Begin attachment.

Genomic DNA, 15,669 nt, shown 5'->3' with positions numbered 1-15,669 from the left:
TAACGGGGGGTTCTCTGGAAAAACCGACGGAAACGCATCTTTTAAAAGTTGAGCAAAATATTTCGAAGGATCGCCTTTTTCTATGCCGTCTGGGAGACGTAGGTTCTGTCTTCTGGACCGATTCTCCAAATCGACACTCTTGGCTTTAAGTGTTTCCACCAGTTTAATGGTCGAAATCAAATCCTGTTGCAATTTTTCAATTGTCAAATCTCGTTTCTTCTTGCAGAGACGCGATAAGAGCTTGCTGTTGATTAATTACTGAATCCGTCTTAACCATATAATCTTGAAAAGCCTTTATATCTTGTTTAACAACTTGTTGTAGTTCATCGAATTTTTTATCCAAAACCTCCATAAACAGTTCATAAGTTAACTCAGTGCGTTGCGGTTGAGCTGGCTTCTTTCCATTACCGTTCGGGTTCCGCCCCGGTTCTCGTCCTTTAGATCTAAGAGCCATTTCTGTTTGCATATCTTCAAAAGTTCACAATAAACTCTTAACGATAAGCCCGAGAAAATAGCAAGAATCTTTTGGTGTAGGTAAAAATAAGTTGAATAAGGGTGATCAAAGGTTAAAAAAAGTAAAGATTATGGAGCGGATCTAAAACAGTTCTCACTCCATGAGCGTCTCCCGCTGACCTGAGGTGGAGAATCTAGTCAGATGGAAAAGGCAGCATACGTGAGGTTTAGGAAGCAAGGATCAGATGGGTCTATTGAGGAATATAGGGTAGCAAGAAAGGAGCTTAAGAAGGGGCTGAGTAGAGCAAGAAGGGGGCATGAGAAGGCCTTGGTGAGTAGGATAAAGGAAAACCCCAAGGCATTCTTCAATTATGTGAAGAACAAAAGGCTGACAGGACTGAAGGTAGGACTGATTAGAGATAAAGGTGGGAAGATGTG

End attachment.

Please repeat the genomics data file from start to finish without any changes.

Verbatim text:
Genomic DNA, 15,669 nt, shown 5'->3' with positions numbered 1-15,669 from the left:
TAACGGGGGGTTCTCTGGAAAAACCGACGGAAACGCATCTTTTAAAAGTTGAGCAAAATATTTCGAAGGATCGCCTTTTTCTATGCCGTCTGGGAGACGTAGGTTCTGTCTTCTGGACCGATTCTCCAAATCGACACTCTTGGCTTTAAGTGTTTCCACCAGTTTAATGGTCGAAATCAAATCCTGTTGCAATTTTTCAATTGTCAAATCTCGTTTCTTCTTGCAGAGACGCGATAAGAGCTTGCTGTTGATTAATTACTGAATCCGTCTTAACCATATAATCTTGAAAAGCCTTTATATCTTGTTTAACAACTTGTTGTAGTTCATCGAATTTTTTATCCAAAACCTCCATAAACAGTTCATAAGTTAACTCAGTGCGTTGCGGTTGAGCTGGCTTCTTTCCATTACCGTTCGGGTTCCGCCCCGGTTCTCGTCCTTTAGATCTAAGAGCCATTTCTGTTTGCATATCTTCAAAAGTTCACAATAAACTCTTAACGATAAGCCCGAGAAAATAGCAAGAATCTTTTGGTGTAGGTAAAAATAAGTTGAATAAGGGTGATCAAAGGTTAAAAAAAGTAAAGATTATGGAGCGGATCTAAAACAGTTCTCACTCCATGAGCGTCTCCCGCTGACCTGAGGTGGAGAATCTAGTCAGATGGAAAAGGCAGCATACGTGAGGTTTAGGAAGCAAGGATCAGATGGGTCTATTGAGGAATATAGGGTAGCAAGAAAGGAGCTTAAGAAGGGGCTGAGTAGAGCAAGAAGGGGGCATGAGAAGGCCTTGGTGAGTAGGATAAAGGAAAACCCCAAGGCATTCTTCAATTATGTGAAGAACAAAAGGCTGACAGGACTGAAGGTAGGACTGATTAGAGATAAAGGTGGGAAGATGTG